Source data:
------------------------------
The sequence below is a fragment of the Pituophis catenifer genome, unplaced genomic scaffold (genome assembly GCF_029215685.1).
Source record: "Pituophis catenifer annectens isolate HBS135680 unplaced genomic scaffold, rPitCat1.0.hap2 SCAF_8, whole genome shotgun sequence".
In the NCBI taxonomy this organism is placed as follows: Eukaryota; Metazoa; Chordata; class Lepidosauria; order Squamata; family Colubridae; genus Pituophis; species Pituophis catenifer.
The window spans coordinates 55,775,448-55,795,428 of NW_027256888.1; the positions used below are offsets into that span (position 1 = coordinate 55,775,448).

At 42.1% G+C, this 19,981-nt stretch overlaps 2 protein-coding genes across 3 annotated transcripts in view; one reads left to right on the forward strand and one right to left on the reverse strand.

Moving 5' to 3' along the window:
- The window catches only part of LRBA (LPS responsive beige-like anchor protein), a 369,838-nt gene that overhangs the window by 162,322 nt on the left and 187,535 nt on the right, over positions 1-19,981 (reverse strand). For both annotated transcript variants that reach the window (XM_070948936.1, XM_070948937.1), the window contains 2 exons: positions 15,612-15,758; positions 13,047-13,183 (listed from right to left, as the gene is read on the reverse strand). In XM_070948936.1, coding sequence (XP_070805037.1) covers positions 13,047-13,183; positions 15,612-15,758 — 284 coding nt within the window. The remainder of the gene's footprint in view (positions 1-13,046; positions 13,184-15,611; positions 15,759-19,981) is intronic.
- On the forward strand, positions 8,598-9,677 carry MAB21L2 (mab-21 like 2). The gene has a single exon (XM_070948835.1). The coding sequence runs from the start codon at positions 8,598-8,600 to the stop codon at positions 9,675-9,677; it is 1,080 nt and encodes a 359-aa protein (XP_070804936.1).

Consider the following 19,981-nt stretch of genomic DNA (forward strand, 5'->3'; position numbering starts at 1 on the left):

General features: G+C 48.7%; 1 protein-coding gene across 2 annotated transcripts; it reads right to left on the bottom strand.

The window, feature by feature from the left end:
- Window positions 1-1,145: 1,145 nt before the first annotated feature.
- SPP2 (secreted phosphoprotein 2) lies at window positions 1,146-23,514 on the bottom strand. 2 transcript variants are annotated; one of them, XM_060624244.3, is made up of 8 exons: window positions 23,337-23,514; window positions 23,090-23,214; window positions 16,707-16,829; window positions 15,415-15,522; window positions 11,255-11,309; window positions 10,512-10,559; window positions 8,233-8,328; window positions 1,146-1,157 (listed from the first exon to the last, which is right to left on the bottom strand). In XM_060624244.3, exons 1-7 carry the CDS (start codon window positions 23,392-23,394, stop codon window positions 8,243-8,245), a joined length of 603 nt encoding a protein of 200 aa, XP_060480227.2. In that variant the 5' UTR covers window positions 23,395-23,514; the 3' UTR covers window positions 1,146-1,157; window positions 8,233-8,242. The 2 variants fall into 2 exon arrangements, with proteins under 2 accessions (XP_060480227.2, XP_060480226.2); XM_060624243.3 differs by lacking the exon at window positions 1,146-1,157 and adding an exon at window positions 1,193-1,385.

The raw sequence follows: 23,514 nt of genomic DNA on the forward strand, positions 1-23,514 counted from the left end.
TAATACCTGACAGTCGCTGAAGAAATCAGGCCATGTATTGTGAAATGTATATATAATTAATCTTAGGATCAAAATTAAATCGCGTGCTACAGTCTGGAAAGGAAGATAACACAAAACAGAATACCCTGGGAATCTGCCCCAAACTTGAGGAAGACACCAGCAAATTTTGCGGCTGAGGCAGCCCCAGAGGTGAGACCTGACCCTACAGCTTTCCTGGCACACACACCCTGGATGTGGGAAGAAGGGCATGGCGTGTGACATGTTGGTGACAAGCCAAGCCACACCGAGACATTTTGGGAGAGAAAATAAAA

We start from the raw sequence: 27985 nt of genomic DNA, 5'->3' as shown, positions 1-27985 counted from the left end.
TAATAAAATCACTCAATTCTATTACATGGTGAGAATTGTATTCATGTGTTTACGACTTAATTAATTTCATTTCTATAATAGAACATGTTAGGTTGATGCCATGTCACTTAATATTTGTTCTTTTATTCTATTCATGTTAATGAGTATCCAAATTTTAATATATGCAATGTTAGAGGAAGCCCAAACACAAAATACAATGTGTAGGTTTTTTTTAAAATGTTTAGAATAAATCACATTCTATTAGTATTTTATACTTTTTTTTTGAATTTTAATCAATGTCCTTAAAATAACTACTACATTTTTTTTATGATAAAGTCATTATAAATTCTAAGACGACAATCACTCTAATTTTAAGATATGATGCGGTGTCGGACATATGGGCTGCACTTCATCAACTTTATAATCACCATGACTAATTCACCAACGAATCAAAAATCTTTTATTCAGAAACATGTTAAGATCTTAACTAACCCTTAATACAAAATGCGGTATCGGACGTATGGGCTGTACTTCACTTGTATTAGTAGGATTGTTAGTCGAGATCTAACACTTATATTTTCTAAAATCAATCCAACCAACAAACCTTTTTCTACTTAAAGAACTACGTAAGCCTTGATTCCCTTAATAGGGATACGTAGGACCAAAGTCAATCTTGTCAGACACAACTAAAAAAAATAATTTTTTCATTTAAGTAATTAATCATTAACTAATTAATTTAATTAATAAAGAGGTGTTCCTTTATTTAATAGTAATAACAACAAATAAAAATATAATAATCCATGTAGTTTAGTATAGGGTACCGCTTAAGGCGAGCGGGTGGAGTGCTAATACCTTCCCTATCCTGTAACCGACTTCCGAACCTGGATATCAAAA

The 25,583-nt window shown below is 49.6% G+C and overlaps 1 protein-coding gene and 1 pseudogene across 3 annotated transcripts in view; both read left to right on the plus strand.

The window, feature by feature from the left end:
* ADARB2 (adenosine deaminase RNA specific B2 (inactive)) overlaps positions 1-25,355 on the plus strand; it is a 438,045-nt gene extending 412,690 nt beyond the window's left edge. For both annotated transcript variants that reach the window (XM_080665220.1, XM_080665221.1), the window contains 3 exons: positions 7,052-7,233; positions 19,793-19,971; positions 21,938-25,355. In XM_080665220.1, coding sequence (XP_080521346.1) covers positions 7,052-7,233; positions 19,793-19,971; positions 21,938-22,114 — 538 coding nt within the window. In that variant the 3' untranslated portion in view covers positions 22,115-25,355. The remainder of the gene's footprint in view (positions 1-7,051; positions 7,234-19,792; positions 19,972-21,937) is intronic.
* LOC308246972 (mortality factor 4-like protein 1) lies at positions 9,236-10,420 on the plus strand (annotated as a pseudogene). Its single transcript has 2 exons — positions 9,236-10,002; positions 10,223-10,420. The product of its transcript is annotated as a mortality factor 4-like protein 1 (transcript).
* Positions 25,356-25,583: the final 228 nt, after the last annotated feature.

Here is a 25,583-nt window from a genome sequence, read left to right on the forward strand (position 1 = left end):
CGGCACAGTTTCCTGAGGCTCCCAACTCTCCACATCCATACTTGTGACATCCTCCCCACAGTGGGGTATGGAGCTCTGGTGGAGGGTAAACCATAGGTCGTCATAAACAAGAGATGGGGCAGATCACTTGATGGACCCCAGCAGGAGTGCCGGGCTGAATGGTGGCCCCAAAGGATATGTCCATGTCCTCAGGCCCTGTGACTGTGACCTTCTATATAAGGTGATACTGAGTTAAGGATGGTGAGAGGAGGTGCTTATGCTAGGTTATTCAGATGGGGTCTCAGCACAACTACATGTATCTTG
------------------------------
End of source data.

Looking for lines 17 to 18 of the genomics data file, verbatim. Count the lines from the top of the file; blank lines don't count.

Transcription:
TAATAAAATCACTCAATTCTATTACATGGTGAGAATTGTATTCATGTGTTTACGACTTAATTAATTTCATTTCTATAATAGAACATGTTAGGTTGATGCCATGTCACTTAATATTTGTTCTTTTATTCTATTCATGTTAATGAGTATCCAAATTTTAATATATGCAATGTTAGAGGAAGCCCAAACACAAAATACAATGTGTAGGTTTTTTTTAAAATGTTTAGAATAAATCACATTCTATTAGTATTTTATACTTTTTTTTTGAATTTTAATCAATGTCCTTAAAATAACTACTACATTTTTTTTATGATAAAGTCATTATAAATTCTAAGACGACAATCACTCTAATTTTAAGATATGATGCGGTGTCGGACATATGGGCTGCACTTCATCAACTTTATAATCACCATGACTAATTCACCAACGAATCAAAAATCTTTTATTCAGAAACATGTTAAGATCTTAACTAACCCTTAATACAAAATGCGGTATCGGACGTATGGGCTGTACTTCACTTGTATTAGTAGGATTGTTAGTCGAGATCTAACACTTATATTTTCTAAAATCAATCCAACCAACAAACCTTTTTCTACTTAAAGAACTACGTAAGCCTTGATTCCCTTAATAGGGATACGTAGGACCAAAGTCAATCTTGTCAGACACAACTAAAAAAAATAATTTTTTCATTTAAGTAATTAATCATTAACTAATTAATTTAATTAATAAAGAGGTGTTCCTTTATTTAATAGTAATAACAACAAATAAAAATATAATAATCCATGTAGTTTAGTATAGGGTACCGCTTAAGGCGAGCGGGTGGAGTGCTAATACCTTCCCTATCCTGTAACCGACTTCCGAACCTGGATATCAAAA

The 25,583-nt window shown below is 49.6% G+C and overlaps 1 protein-coding gene and 1 pseudogene across 3 annotated transcripts in view; both read left to right on the plus strand.